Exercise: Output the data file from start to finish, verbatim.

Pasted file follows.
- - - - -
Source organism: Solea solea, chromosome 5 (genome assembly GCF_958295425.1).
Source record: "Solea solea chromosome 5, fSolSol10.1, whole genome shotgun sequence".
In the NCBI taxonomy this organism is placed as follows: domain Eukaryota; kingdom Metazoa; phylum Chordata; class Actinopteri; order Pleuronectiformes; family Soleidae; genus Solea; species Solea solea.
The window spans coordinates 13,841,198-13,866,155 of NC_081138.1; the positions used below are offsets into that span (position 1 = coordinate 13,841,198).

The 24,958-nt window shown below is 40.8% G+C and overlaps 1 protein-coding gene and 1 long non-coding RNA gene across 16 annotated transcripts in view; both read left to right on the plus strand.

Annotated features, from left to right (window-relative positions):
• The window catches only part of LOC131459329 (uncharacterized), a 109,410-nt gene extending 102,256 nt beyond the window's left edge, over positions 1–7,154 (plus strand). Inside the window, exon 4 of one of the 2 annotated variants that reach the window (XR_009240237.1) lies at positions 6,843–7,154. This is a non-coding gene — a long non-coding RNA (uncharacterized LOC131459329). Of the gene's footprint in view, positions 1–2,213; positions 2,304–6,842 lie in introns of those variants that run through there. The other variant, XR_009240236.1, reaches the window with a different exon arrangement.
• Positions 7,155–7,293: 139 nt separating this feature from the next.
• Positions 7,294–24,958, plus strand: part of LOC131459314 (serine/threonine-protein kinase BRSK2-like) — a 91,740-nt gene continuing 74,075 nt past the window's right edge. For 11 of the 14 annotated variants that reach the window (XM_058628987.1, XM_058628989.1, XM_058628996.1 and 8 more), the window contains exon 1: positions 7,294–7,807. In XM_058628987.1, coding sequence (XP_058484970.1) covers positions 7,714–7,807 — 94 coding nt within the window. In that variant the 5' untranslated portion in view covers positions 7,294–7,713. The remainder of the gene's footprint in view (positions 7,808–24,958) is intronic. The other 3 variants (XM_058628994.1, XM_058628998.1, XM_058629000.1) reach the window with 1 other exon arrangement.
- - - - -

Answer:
Source organism: Solea solea, chromosome 5 (genome assembly GCF_958295425.1).
Source record: "Solea solea chromosome 5, fSolSol10.1, whole genome shotgun sequence".
In the NCBI taxonomy this organism is placed as follows: domain Eukaryota; kingdom Metazoa; phylum Chordata; class Actinopteri; order Pleuronectiformes; family Soleidae; genus Solea; species Solea solea.
The window spans coordinates 13,841,198-13,866,155 of NC_081138.1; the positions used below are offsets into that span (position 1 = coordinate 13,841,198).

The 24,958-nt window shown below is 40.8% G+C and overlaps 1 protein-coding gene and 1 long non-coding RNA gene across 16 annotated transcripts in view; both read left to right on the plus strand.

Annotated features, from left to right (window-relative positions):
• The window catches only part of LOC131459329 (uncharacterized), a 109,410-nt gene extending 102,256 nt beyond the window's left edge, over positions 1–7,154 (plus strand). Inside the window, exon 4 of one of the 2 annotated variants that reach the window (XR_009240237.1) lies at positions 6,843–7,154. This is a non-coding gene — a long non-coding RNA (uncharacterized LOC131459329). Of the gene's footprint in view, positions 1–2,213; positions 2,304–6,842 lie in introns of those variants that run through there. The other variant, XR_009240236.1, reaches the window with a different exon arrangement.
• Positions 7,155–7,293: 139 nt separating this feature from the next.
• Positions 7,294–24,958, plus strand: part of LOC131459314 (serine/threonine-protein kinase BRSK2-like) — a 91,740-nt gene continuing 74,075 nt past the window's right edge. For 11 of the 14 annotated variants that reach the window (XM_058628987.1, XM_058628989.1, XM_058628996.1 and 8 more), the window contains exon 1: positions 7,294–7,807. In XM_058628987.1, coding sequence (XP_058484970.1) covers positions 7,714–7,807 — 94 coding nt within the window. In that variant the 5' untranslated portion in view covers positions 7,294–7,713. The remainder of the gene's footprint in view (positions 7,808–24,958) is intronic. The other 3 variants (XM_058628994.1, XM_058628998.1, XM_058629000.1) reach the window with 1 other exon arrangement.